Developing Capacity in India for Manufacturing Nd-Fe-B Magnets

Neodymium-Ferro-Boron (Nd-Fe-B) magnet is a high-efficiency magnet with usage in miniature devices. India is a net importer of these magnets. This is because currently there exists a significant gap in its value chain from mineral to magnet in terms of production of RE metal from RE oxides and the manufacturing technology required to produce RE Permanent Magnets (OR REPM) on a commercial scale.


The Bhabha Atomic Research Centre (BARC) has developed a laboratory-scale process for the conversion of RE oxide to RE metal. BARC currently uses this process to produce up to 1.5 kilograms of Neodymium (RE metal), which is then provided to the Defence Metallurgical Research Laboratory (DMRL) for development of REPMs.
The technology developed by BARC is in the process of being transferred to private players as shortlisted by Indian Rare Earth Limited (based on the conditions specified by BARC and post detailed interactions to ascertain the technical and financial capabilities of private players). BARC will also build a project report outlining the technology and the tentative costs involved in setting up the plants.

 

Export Preparedness Index 2020 (EPI)

The Export Preparedness Index 2020 was developed by NITI Aayog in partnership with the Institute for Competitiveness to rank all States and Union Territories on the basis of their export readiness and performance. EPI 2020, launched in August 2020, is based on four major pillars: export policy, business environment, export infrastructure and export performance.


The EPI report can be used by States and Union Territories to benchmark their performance against their peers and analyze the potential challenges to develop better policy mechanisms to foster export-led growth at the sub-national level. The index also provides analytical insights and inputs to States and Union Territories to improve their understanding of export opportunities. 

 

Attracting Japanese Investments

India provides an attractive option for strategic relocation of industries by countries looking for alternative supply chains in the context of changing geopolitical situations due to the Covid-19 pandemic. Japan, for example, is actively looking to shift production back to Japan and select other countries. It has announced an economic stimulus package towards achieving this objective. NITI Aayog, in partnership with DPIIT, Invest India and the Indian Mission in Tokyo, engaged proactively with select Japanese investors and companies—Nidec Corporation, Yazaki Corporation, Daikin Global, Kobe Steel and Panasonic Corporation—to facilitate their investments and expansion plans in India. Issues highlighted by the investors were taken up with the concerned Ministries and Departments or the States to provide timely resolutions.

 

Initiatives for Improving Competitiveness of Textile and Apparel Sector

The textile and apparel sector has high employment generation potential. Following are the initiatives undertaken by the Vertical towards the development of the textile and apparel sector in India.


Several challenges currently impede the growth of the Indian textile sector: small size of production units, fragmented manufacturing, low labour productivity, high logistics cost, inversion in tax structure and geographically dispersed supply chains. To create global champions in the textile sector and to achieve size and scale by removing disabilities of major textile players in the country, the Focus Product Incentive scheme was conceptualized by NITI Aayog for enhancing India’s manufacturing capabilities in the manmade fibres (MMF) and technical textiles segments. The proposal has been shared with the Ministry of Textiles for further processing.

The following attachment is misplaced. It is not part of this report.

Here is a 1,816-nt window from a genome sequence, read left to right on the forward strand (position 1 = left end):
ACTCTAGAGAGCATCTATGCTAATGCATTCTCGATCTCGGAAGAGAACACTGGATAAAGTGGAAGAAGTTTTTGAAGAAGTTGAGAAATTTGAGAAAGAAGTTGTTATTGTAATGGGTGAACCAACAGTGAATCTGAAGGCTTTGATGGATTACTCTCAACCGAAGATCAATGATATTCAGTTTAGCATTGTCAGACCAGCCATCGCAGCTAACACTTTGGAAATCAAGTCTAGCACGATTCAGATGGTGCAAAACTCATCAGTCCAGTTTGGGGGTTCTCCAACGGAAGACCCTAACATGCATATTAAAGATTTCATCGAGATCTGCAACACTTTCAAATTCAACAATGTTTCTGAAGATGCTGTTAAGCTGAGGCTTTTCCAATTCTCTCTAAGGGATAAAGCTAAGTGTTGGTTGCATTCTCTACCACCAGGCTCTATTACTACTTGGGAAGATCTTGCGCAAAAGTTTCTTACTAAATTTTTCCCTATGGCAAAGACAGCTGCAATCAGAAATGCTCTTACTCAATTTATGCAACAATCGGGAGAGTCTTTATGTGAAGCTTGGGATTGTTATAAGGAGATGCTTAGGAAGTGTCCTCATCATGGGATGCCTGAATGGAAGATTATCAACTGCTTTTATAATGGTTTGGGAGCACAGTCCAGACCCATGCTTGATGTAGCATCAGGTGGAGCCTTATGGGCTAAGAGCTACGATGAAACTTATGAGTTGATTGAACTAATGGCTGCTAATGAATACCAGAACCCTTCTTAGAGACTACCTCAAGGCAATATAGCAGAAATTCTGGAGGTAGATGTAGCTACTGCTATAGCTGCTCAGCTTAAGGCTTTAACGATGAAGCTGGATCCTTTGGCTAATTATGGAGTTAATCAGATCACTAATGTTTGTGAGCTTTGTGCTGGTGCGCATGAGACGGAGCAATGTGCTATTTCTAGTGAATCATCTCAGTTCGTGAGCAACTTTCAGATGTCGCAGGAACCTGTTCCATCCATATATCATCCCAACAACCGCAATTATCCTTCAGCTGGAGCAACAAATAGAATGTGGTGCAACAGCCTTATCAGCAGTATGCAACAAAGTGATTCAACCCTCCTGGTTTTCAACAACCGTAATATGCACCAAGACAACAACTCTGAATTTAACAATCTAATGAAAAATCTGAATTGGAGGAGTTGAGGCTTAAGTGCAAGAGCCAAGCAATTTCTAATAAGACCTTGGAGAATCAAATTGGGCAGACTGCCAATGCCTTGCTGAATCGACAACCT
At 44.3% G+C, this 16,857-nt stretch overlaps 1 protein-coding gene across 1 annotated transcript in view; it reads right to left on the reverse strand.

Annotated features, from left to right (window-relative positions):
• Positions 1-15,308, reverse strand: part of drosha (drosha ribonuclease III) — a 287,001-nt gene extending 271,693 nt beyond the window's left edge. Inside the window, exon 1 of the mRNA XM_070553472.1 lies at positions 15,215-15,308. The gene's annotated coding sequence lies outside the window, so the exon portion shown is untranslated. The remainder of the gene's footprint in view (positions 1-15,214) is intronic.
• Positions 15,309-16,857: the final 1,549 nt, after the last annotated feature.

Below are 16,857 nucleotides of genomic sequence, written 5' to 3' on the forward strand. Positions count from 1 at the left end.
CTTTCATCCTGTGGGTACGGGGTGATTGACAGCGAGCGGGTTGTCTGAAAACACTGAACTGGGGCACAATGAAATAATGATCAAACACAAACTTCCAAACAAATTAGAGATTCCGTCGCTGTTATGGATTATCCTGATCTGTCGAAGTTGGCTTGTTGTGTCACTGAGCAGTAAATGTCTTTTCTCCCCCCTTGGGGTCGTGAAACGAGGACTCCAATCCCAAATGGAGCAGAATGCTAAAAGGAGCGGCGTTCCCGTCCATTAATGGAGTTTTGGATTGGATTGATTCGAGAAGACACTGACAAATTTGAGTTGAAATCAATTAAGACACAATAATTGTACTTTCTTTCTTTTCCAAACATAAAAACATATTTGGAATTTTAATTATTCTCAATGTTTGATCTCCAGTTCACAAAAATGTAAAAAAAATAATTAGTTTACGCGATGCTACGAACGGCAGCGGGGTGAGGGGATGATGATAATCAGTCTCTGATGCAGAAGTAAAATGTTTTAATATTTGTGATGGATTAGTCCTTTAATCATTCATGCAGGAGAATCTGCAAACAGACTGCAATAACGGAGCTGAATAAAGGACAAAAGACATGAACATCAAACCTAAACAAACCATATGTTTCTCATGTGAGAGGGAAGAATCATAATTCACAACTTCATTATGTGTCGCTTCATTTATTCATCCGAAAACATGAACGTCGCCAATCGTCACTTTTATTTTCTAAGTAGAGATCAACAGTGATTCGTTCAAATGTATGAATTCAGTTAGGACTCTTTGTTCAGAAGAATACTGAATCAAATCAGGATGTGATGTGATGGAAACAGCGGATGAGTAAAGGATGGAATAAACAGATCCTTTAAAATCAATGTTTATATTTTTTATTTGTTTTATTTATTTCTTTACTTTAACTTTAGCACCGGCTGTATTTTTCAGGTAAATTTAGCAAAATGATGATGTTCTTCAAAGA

An inter-ministerial group has been constituted to examine the issues and suggestions related to GST rates, inverted duty structure and import duty on manmade fibres. The report by the group, ‘Unleashing Potential of Manmade Value Chain’, was released in January 2020. The recommendations made are at different stages of implementation.
A study on the assessment of mega textile parks and PPP structuring options has been initiated.


The Vertical organized a meeting with the Clothing Manufacturers’ Association of India in June 2020 to discuss issues regarding the additional line of credit and stressed assets in the context of the Covid-19 pandemic. The recommendations derived were sent to the Ministry of Finance and Reserve Bank of India.

 

Research Work and Whitepapers

Study on ‘Preparation of a Roadmap for Creating Global Champions in Automotive Industry in India’

The Indian automotive sector is a USD 100+ billion industry with overall exports of USD 27 billion (2019), comprising auto OEMs (USD 11.7 billion) and auto components (USD 15 billion). Although exports grew at a CAGR of 11.6% (FY16–19), India’s share in global automotive trade has been less than 2% in value terms—indicating a significant opportunity for growth. This has been the driving force for the Vertical’s research study on a roadmap to create global champions in the automotive industry in India. The recommendations of the study will be taken forward by the Department of Heavy Industry.

 

Study on ‘Integration of MSMEs on e-Commerce Platforms’

The Central and State Governments have certain hard and soft infrastructure that can be utilized for aggregating sellers. The data thus generated can be leveraged for onboarding them in the e-commerce space. A sustainable business via e-commerce can be achieved by introducing a digital infrastructure platform connecting MSME sellers and traders to existing nationwide marketplaces. A study on the ‘Integration of MSMEs on e-Commerce Platforms’ was commissioned in October 2020, which is currently underway. It aims to cover the evaluation of the entire e-commerce and MSME ecosystems in India and develop a roadmap for the integration of MSMEs on e-commerce platforms.